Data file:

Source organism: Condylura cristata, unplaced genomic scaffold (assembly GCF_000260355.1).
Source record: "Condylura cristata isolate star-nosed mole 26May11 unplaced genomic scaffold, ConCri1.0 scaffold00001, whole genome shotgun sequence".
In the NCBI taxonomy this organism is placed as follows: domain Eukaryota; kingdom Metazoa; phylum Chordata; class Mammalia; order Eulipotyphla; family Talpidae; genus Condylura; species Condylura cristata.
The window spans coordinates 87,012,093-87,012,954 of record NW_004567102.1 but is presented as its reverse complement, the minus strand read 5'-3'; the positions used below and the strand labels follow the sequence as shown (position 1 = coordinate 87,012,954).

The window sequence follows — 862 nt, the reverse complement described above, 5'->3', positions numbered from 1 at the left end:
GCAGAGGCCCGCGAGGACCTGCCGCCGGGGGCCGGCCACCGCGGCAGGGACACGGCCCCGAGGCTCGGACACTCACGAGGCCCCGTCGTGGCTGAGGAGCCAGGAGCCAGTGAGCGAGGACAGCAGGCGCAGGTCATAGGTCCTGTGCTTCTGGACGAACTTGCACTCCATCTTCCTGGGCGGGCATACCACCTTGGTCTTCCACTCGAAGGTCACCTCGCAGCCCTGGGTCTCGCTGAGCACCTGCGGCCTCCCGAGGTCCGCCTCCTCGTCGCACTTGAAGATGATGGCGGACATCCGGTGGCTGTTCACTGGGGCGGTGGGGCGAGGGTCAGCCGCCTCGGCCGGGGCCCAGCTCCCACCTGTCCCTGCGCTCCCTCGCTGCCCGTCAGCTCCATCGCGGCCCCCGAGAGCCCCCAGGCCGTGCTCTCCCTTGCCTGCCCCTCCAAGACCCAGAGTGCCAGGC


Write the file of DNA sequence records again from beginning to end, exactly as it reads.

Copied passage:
Source organism: Condylura cristata, unplaced genomic scaffold (assembly GCF_000260355.1).
Source record: "Condylura cristata isolate star-nosed mole 26May11 unplaced genomic scaffold, ConCri1.0 scaffold00001, whole genome shotgun sequence".
In the NCBI taxonomy this organism is placed as follows: domain Eukaryota; kingdom Metazoa; phylum Chordata; class Mammalia; order Eulipotyphla; family Talpidae; genus Condylura; species Condylura cristata.
The window spans coordinates 87,012,093-87,012,954 of record NW_004567102.1 but is presented as its reverse complement, the minus strand read 5'-3'; the positions used below and the strand labels follow the sequence as shown (position 1 = coordinate 87,012,954).

The window sequence follows — 862 nt, the reverse complement described above, 5'->3', positions numbered from 1 at the left end:
GCAGAGGCCCGCGAGGACCTGCCGCCGGGGGCCGGCCACCGCGGCAGGGACACGGCCCCGAGGCTCGGACACTCACGAGGCCCCGTCGTGGCTGAGGAGCCAGGAGCCAGTGAGCGAGGACAGCAGGCGCAGGTCATAGGTCCTGTGCTTCTGGACGAACTTGCACTCCATCTTCCTGGGCGGGCATACCACCTTGGTCTTCCACTCGAAGGTCACCTCGCAGCCCTGGGTCTCGCTGAGCACCTGCGGCCTCCCGAGGTCCGCCTCCTCGTCGCACTTGAAGATGATGGCGGACATCCGGTGGCTGTTCACTGGGGCGGTGGGGCGAGGGTCAGCCGCCTCGGCCGGGGCCCAGCTCCCACCTGTCCCTGCGCTCCCTCGCTGCCCGTCAGCTCCATCGCGGCCCCCGAGAGCCCCCAGGCCGTGCTCTCCCTTGCCTGCCCCTCCAAGACCCAGAGTGCCAGGC